“It’s more about being an artist,” she said. “I’d make the candles. In different shapes.”
“Are you just saying that off the top of your head or—“
“Nope. I have wanted to make candles since they were invented. I mean, it’s the greatest kind of sculpture. Say you made a candle of Michael Jackson, and it would be all cool and look just like him,and you’d show it to people, and they’d say ‘Oh, that’s the cutest thing I ever saw,’ and then you could light it and watch his head melt. Candles are awesome.”
Out today (August 22nd), Reincarnation Blues is the most recent publication of fiction writer, poet, and fellow Hoosier Michael Poore. Milo has been reincarnated almost ten thousand times in pursuit of universal perfection. He is on the track except for one thing, on this journey he has fallen in love, with Death. Now after thousands of lives and almost eight thousand years Milo must make the choice: become Nothing, or spend eternity without the one he loves.
Told from the third person Reincarnation Blues spans all history and future: from the Bronze Age to the time of Buddha, all the way up to the distant future where space travel is the norm and people build on the sun. The book approaches the themes of mortality and wisdom with a dark and wry humor, lending a touch of the absurd and obscene. The writing is whimsical and rife with satire, poking fun at all of humanity’s foibles and contradictions. A story line that is imaginative and bizarre, the plot can be compared to an episode of the TV show Lost, unlikely juxtapositions where anything goes.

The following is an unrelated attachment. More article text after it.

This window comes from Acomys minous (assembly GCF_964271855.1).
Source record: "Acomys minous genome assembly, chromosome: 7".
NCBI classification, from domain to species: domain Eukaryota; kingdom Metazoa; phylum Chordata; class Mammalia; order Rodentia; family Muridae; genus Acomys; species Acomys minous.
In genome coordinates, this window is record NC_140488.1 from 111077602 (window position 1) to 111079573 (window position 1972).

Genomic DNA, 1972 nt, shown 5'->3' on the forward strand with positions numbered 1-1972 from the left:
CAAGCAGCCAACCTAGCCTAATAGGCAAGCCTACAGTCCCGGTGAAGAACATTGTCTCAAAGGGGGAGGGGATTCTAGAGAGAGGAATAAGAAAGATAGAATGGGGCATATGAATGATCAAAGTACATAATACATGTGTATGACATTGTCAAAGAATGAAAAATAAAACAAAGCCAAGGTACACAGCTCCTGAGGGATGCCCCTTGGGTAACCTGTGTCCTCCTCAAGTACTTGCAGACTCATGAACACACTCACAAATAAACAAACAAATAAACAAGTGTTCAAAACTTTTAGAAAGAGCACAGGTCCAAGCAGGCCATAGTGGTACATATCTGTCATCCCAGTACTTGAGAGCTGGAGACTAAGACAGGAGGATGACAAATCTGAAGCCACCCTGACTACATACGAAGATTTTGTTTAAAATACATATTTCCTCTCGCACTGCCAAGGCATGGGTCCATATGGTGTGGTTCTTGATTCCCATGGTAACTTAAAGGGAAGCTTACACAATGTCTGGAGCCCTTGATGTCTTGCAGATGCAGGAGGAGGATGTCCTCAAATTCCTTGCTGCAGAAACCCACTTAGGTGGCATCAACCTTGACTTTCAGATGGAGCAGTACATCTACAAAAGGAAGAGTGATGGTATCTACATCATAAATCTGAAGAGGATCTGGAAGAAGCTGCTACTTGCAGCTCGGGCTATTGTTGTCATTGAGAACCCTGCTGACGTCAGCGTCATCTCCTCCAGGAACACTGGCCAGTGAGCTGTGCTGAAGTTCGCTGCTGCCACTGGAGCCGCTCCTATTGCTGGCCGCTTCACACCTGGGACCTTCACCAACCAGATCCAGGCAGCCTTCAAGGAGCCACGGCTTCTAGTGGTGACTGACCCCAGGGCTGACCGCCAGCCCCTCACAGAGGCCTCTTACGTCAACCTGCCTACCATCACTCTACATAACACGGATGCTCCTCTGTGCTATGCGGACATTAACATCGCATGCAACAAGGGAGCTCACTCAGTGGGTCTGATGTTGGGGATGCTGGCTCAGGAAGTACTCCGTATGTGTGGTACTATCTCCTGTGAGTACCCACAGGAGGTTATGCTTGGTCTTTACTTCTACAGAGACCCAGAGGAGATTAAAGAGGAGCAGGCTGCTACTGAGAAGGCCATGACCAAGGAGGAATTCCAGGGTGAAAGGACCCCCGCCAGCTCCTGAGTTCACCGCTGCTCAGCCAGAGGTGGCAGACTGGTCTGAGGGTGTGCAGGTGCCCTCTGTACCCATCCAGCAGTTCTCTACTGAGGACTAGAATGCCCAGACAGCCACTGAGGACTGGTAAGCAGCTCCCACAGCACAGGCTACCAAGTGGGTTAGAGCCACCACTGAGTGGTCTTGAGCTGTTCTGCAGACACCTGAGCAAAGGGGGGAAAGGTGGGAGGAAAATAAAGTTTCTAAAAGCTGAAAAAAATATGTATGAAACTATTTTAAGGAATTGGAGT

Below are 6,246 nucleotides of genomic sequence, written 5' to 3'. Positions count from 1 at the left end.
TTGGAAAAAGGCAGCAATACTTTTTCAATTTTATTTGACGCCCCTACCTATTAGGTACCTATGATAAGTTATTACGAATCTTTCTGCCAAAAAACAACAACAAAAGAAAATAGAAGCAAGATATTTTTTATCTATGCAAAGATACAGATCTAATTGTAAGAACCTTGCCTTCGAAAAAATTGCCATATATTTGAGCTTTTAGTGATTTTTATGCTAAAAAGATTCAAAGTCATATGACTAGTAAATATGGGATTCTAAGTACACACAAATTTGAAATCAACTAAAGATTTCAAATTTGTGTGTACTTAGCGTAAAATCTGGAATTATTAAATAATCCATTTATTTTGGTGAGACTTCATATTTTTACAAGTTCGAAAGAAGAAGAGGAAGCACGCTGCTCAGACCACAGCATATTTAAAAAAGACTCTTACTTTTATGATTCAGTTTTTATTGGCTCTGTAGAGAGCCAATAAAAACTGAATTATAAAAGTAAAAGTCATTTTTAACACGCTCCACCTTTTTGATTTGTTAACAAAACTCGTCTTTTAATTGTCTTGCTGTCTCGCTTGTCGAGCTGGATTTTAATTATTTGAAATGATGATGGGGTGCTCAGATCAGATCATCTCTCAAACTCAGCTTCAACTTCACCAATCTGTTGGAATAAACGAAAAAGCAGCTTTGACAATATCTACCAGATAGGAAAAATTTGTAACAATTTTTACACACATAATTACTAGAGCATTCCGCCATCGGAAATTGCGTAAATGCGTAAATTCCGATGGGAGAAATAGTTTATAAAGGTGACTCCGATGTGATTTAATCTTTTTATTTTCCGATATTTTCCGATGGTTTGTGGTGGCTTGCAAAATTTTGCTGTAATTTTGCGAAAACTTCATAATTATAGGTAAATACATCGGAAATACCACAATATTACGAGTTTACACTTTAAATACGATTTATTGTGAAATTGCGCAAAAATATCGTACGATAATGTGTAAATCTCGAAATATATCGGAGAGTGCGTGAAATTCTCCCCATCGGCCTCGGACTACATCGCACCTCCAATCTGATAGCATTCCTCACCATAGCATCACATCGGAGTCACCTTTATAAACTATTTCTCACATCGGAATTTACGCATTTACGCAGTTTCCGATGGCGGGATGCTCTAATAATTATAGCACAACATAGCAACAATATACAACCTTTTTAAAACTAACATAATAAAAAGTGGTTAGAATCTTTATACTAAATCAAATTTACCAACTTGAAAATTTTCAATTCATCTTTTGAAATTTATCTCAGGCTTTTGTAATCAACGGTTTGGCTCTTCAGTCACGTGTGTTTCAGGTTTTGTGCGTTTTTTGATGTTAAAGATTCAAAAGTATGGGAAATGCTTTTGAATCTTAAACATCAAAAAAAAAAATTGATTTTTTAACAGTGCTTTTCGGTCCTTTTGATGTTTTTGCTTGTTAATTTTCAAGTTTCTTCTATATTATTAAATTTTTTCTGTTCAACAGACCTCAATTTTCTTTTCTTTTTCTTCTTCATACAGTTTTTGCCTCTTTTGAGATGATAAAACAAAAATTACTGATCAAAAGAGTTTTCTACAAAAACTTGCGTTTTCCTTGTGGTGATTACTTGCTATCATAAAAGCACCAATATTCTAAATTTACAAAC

Flying with Death was like being in a sleeping bag with a sensuous woman and a tarantula.
And much like a TV show, rather than one long novel the book is broken up into different lives each with its own characters and story to tell. Some segments are just short paragraphs, others are weighty chapters which adds some variation to the pacing of this fairly decent sized book.
I appreciated the zany feel of this novel, but it took me a while to settle into it. Reincarnation Blues is light years from the literature I would normally pick up, and I came to appreciate that aspect the longer I read. Poore pushes the envelope with this book, and hidden under the biting comedy are some pretty profound themes. This quote in regard to growth mindset particularly spoke to me.
It wasn’t easy. That was the first thing about learning anything worthwhile; you had to have patience. You had to know that if you tried to do a thing a thousand times, you could usually succeed in doing it, and if you practiced that thing a million times, you could do it very well. And so on. Mastering a thing was not magic, just hard work.
Chop wood, carry water, as the Buddhists said.
Reincarnation is an improbable tale, but the ending is incredibly sweet. If you’re looking to gain a new perspective on humanity, or just looking for a tour de force of time and space travel, this book is the place to go. 4/5 stars for a unique adventure.
*Thank you to First to Read and the author for providing me with a free copy in exchange for a honest review. All opinions stated here are my own.